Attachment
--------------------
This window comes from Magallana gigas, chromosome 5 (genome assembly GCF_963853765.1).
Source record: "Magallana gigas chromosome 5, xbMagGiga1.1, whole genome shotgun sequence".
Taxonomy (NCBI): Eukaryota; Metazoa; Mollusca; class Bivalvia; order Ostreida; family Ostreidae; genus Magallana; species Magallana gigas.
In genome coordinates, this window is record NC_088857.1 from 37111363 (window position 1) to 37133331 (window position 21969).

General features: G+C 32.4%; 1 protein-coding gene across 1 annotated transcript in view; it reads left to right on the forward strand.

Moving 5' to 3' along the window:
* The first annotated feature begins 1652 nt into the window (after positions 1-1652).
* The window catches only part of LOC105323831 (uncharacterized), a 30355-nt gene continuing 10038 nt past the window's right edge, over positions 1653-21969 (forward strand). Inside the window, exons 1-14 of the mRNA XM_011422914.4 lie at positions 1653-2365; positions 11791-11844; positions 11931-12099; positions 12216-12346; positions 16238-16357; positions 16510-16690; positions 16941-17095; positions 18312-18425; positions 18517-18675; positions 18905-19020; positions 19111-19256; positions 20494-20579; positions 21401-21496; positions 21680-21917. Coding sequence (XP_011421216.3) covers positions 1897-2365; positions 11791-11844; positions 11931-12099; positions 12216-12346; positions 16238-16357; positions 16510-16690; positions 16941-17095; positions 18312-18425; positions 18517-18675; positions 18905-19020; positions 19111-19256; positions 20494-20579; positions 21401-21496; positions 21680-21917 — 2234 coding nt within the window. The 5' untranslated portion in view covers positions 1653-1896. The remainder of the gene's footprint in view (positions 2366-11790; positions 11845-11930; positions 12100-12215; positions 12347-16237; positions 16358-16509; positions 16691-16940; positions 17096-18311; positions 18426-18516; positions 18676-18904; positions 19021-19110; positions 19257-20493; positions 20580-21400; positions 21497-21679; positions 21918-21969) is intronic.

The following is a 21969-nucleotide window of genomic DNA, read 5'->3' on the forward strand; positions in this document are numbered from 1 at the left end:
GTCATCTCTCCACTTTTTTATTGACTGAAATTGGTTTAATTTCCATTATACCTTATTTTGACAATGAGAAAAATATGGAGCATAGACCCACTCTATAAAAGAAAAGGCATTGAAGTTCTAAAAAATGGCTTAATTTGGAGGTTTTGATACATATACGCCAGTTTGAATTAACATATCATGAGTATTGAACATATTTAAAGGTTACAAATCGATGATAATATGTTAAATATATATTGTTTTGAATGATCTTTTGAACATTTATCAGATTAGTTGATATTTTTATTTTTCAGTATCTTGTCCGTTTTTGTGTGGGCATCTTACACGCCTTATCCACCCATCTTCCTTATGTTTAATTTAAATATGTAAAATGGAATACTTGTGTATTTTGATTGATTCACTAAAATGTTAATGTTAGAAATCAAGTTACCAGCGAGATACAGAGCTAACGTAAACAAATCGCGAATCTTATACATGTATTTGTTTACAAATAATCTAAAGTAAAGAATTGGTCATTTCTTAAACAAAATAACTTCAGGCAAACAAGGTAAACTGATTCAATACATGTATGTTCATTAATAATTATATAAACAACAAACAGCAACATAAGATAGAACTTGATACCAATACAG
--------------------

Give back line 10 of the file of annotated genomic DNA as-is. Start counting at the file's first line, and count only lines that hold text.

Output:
GTCATCTCTCCACTTTTTTATTGACTGAAATTGGTTTAATTTCCATTATACCTTATTTTGACAATGAGAAAAATATGGAGCATAGACCCACTCTATAAAAGAAAAGGCATTGAAGTTCTAAAAAATGGCTTAATTTGGAGGTTTTGATACATATACGCCAGTTTGAATTAACATATCATGAGTATTGAACATATTTAAAGGTTACAAATCGATGATAATATGTTAAATATATATTGTTTTGAATGATCTTTTGAACATTTATCAGATTAGTTGATATTTTTATTTTTCAGTATCTTGTCCGTTTTTGTGTGGGCATCTTACACGCCTTATCCACCCATCTTCCTTATGTTTAATTTAAATATGTAAAATGGAATACTTGTGTATTTTGATTGATTCACTAAAATGTTAATGTTAGAAATCAAGTTACCAGCGAGATACAGAGCTAACGTAAACAAATCGCGAATCTTATACATGTATTTGTTTACAAATAATCTAAAGTAAAGAATTGGTCATTTCTTAAACAAAATAACTTCAGGCAAACAAGGTAAACTGATTCAATACATGTATGTTCATTAATAATTATATAAACAACAAACAGCAACATAAGATAGAACTTGATACCAATACAG